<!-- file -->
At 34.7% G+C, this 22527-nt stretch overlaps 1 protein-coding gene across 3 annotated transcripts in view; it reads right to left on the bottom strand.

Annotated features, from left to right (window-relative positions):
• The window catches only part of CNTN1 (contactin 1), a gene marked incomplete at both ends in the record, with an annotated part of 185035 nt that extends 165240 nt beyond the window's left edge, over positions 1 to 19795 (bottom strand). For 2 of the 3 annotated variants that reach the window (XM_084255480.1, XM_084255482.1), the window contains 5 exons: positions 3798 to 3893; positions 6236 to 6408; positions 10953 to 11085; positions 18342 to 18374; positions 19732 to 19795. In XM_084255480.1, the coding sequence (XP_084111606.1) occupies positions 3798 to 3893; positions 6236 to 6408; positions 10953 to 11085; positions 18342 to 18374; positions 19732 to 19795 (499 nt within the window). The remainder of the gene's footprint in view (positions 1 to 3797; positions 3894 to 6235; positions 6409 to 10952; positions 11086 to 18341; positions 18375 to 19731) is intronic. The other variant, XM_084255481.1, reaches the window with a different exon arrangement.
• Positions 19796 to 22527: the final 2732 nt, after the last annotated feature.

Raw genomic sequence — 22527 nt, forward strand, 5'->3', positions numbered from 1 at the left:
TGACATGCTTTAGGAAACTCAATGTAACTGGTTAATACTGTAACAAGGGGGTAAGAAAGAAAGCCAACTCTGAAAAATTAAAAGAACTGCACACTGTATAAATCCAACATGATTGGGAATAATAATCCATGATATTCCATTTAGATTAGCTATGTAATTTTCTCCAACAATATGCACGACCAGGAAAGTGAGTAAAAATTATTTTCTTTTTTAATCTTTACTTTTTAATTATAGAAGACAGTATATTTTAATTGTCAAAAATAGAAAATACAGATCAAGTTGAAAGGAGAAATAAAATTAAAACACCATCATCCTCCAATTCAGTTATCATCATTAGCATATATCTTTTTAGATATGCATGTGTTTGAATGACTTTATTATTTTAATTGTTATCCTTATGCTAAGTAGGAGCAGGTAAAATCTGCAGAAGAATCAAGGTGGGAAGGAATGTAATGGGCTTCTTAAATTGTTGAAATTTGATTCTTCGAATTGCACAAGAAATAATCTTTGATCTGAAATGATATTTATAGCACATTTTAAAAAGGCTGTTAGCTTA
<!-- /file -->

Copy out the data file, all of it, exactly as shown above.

At 34.7% G+C, this 22527-nt stretch overlaps 1 protein-coding gene across 3 annotated transcripts in view; it reads right to left on the bottom strand.

Annotated features, from left to right (window-relative positions):
• The window catches only part of CNTN1 (contactin 1), a gene marked incomplete at both ends in the record, with an annotated part of 185035 nt that extends 165240 nt beyond the window's left edge, over positions 1 to 19795 (bottom strand). For 2 of the 3 annotated variants that reach the window (XM_084255480.1, XM_084255482.1), the window contains 5 exons: positions 3798 to 3893; positions 6236 to 6408; positions 10953 to 11085; positions 18342 to 18374; positions 19732 to 19795. In XM_084255480.1, the coding sequence (XP_084111606.1) occupies positions 3798 to 3893; positions 6236 to 6408; positions 10953 to 11085; positions 18342 to 18374; positions 19732 to 19795 (499 nt within the window). The remainder of the gene's footprint in view (positions 1 to 3797; positions 3894 to 6235; positions 6409 to 10952; positions 11086 to 18341; positions 18375 to 19731) is intronic. The other variant, XM_084255481.1, reaches the window with a different exon arrangement.
• Positions 19796 to 22527: the final 2732 nt, after the last annotated feature.

Raw genomic sequence — 22527 nt, forward strand, 5'->3', positions numbered from 1 at the left:
TGACATGCTTTAGGAAACTCAATGTAACTGGTTAATACTGTAACAAGGGGGTAAGAAAGAAAGCCAACTCTGAAAAATTAAAAGAACTGCACACTGTATAAATCCAACATGATTGGGAATAATAATCCATGATATTCCATTTAGATTAGCTATGTAATTTTCTCCAACAATATGCACGACCAGGAAAGTGAGTAAAAATTATTTTCTTTTTTAATCTTTACTTTTTAATTATAGAAGACAGTATATTTTAATTGTCAAAAATAGAAAATACAGATCAAGTTGAAAGGAGAAATAAAATTAAAACACCATCATCCTCCAATTCAGTTATCATCATTAGCATATATCTTTTTAGATATGCATGTGTTTGAATGACTTTATTATTTTAATTGTTATCCTTATGCTAAGTAGGAGCAGGTAAAATCTGCAGAAGAATCAAGGTGGGAAGGAATGTAATGGGCTTCTTAAATTGTTGAAATTTGATTCTTCGAATTGCACAAGAAATAATCTTTGATCTGAAATGATATTTATAGCACATTTTAAAAAGGCTGTTAGCTTA